Texas Paint Booth Codes & Regulations

The primary purpose of a paint booth is to contain hazardous materials such as overspray and volatile organic compounds (VOCs) — preventing fumes, chemicals, gases and vapors from spreading into a shop or outside environment. In addition to protecting the environment, complying with local regulations and codes, and keeping your employees and facility safe, enclosing the painting process in a booth results in better quality paint jobs that are free of contaminants.

When it comes to choosing the right paint booth for your Texas body shop or collision repair center, it helps to understand the local regulations. Global Finishing Solutions (GFS) engineers, builds and manufactures paint booths that are designed to be fully compliant in all 50 states, including paint booths for sale in Texas. There are certain local, state and federal laws and regulations that govern paint booths in Texas. Here is what you need to know:

Body Shop Facility Requirements

When it comes to paint booth regulations for body shops in Texas, it is important to first consider the requirements of the facility itself, which include distance, height and airflow.

Distance

Body shops and collision repair centers in Texas must be located far enough away from certain facilities to prevent breathing hazards for the public. For instance, Texas body shops cannot be located within 50 feet of a residential area, home, park, school or medical facility.

Height

For health and safety reasons, your business’ exhaust stacks must be 1.2 times taller than any building within a 200-foot radius. For a typical body shop in Texas that does surface coating, the height requirement is measured from the ground up. Exhaust stacks for these shops must be 1.5 times taller than the shop itself.

Airflow

Body shops are required to funnel exhaust upward and out of the building. The exhaust flow cannot be blocked or restricted by cones or goosenecks. Since businesses with paint booths emit contaminants into the air, they must obtain authorization to operate in Texas.

Paint Booth Regulations

In Texas, the Texas Commission on Environmental Quality (TCEQ) regulates paint booth operators. Upwards of 6,000 body shops and collision repair centers in Texas are required to follow Paint Booth Regulations (PBR) 106.433, 106.435 or 106.436. Automotive and truck refinish, motorcycles and parts fall under PBR 106.436.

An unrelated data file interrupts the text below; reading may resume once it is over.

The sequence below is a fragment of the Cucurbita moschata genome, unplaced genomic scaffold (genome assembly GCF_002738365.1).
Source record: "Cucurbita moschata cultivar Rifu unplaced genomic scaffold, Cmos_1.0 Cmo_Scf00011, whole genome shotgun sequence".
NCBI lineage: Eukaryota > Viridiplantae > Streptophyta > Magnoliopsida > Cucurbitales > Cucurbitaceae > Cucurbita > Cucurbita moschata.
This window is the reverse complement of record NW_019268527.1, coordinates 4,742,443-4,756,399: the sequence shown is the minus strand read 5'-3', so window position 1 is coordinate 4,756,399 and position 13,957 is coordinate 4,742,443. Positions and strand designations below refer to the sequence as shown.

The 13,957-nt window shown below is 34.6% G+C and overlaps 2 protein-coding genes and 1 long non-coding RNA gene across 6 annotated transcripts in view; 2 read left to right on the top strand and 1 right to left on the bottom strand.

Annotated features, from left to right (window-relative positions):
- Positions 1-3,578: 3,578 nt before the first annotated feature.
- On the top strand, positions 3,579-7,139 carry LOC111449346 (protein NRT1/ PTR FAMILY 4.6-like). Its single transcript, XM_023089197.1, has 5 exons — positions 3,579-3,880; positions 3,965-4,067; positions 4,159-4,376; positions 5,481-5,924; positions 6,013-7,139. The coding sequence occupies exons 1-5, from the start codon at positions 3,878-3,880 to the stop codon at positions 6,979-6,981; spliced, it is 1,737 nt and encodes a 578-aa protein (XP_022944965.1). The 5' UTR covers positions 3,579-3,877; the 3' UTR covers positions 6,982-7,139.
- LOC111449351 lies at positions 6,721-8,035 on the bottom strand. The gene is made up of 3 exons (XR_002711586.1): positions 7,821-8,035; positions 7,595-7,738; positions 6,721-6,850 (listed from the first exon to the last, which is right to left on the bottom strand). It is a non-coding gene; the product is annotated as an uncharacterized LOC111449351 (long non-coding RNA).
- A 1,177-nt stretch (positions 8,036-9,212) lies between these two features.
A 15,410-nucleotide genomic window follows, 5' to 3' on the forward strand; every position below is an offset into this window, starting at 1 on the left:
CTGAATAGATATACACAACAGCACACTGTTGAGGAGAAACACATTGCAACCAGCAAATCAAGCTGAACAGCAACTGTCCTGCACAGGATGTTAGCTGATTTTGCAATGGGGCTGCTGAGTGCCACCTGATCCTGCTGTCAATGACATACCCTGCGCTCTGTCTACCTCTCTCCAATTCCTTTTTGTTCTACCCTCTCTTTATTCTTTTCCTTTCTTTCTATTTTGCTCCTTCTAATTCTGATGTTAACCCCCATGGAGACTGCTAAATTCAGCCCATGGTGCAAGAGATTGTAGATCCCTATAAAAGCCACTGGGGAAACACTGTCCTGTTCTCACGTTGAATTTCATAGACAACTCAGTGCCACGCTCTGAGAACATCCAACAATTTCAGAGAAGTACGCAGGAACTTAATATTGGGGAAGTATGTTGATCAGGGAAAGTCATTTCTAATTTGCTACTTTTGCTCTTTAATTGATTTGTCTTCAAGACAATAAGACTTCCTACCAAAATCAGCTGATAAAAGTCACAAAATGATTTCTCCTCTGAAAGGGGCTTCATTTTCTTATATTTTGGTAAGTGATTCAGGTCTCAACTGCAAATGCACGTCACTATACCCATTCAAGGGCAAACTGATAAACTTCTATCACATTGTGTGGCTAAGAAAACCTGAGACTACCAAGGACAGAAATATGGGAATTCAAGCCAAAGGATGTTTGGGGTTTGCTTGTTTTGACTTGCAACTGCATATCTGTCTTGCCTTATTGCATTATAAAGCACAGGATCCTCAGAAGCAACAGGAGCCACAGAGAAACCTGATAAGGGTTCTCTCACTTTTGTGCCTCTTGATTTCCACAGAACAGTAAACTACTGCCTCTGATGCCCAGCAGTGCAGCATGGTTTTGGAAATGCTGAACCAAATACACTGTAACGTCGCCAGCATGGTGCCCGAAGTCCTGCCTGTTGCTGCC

Without proper authorization from TCEQ, your business can be put in legal and financial jeopardy, including fines of $10,000 a day for every day you are out of compliance. Compliance issues could stem from the fumes emitted from your business, or it could be improper disposal of waste that calls attention to violations. Texas businesses that use paint sprayers are required to install a paint booth or completely enclose spraying areas within the shop.

Shop Volume Matters

How much paint you use on a daily basis is also a factor in compliance. If you use more than two gallons of paint in a typical week — which most automotive body shops do — you are required to enclose your painting process in a paint booth to control VOC emissions.

In Texas, “nonattainment” counties limit the amount of VOC content in the paints that you use for your operations. These limits may even apply if your shop is not in but located near a nonattainment county. Paint booth operators are required to phase out the use of solvent-based paints and replace them with safer, less polluting waterborne paints.

Importance of Distribution

Rather than gambling on field inspections, in which outcomes vary widely, a better option when selecting a paint booth is to choose a manufacturer and distribution network that is dedicated to ensuring their products are code compliant. A top-notch distributor should be well-versed in the latest versions of NFPA 33, as well as state and municipal regulations in Texas, and be comfortable working with building inspectors to achieve code compliance.

Your local distributor should help you create a safe environment for your business and employees by doing things such as:

  • Recommending electrical service
  • Advising on ductwork lengths
  • Interpreting air quality laws
  • Assisting with permitting

Like all capital equipment, paint booths are designed to be part of your business for a long time. As your business’ production rates rise, your finishing equipment needs to be able to keep up with the increased demand. Understanding the importance of code compliance and local support, GFS is proud to offer an extensive, experienced team of distributors throughout Texas and North America to assist you with initial purchasing decisions, as well as throughout the lifespan of your equipment and beyond.